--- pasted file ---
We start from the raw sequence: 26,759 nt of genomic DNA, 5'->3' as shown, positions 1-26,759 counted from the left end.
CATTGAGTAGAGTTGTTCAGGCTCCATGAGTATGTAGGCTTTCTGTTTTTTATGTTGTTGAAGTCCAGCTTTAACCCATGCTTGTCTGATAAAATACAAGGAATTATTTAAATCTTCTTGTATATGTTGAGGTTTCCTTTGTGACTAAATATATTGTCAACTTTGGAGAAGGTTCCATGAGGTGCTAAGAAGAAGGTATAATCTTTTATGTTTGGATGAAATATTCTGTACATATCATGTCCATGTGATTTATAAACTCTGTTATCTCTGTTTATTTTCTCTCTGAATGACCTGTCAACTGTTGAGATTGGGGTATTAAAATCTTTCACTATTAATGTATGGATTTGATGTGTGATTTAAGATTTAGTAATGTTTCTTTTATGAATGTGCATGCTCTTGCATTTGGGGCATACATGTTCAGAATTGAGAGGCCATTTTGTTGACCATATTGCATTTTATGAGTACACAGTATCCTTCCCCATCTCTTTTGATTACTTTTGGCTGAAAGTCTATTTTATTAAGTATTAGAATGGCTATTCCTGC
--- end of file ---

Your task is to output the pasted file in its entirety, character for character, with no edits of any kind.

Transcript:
We start from the raw sequence: 26,759 nt of genomic DNA, 5'->3' as shown, positions 1-26,759 counted from the left end.
CATTGAGTAGAGTTGTTCAGGCTCCATGAGTATGTAGGCTTTCTGTTTTTTATGTTGTTGAAGTCCAGCTTTAACCCATGCTTGTCTGATAAAATACAAGGAATTATTTAAATCTTCTTGTATATGTTGAGGTTTCCTTTGTGACTAAATATATTGTCAACTTTGGAGAAGGTTCCATGAGGTGCTAAGAAGAAGGTATAATCTTTTATGTTTGGATGAAATATTCTGTACATATCATGTCCATGTGATTTATAAACTCTGTTATCTCTGTTTATTTTCTCTCTGAATGACCTGTCAACTGTTGAGATTGGGGTATTAAAATCTTTCACTATTAATGTATGGATTTGATGTGTGATTTAAGATTTAGTAATGTTTCTTTTATGAATGTGCATGCTCTTGCATTTGGGGCATACATGTTCAGAATTGAGAGGCCATTTTGTTGACCATATTGCATTTTATGAGTACACAGTATCCTTCCCCATCTCTTTTGATTACTTTTGGCTGAAAGTCTATTTTATTAAGTATTAGAATGGCTATTCCTGC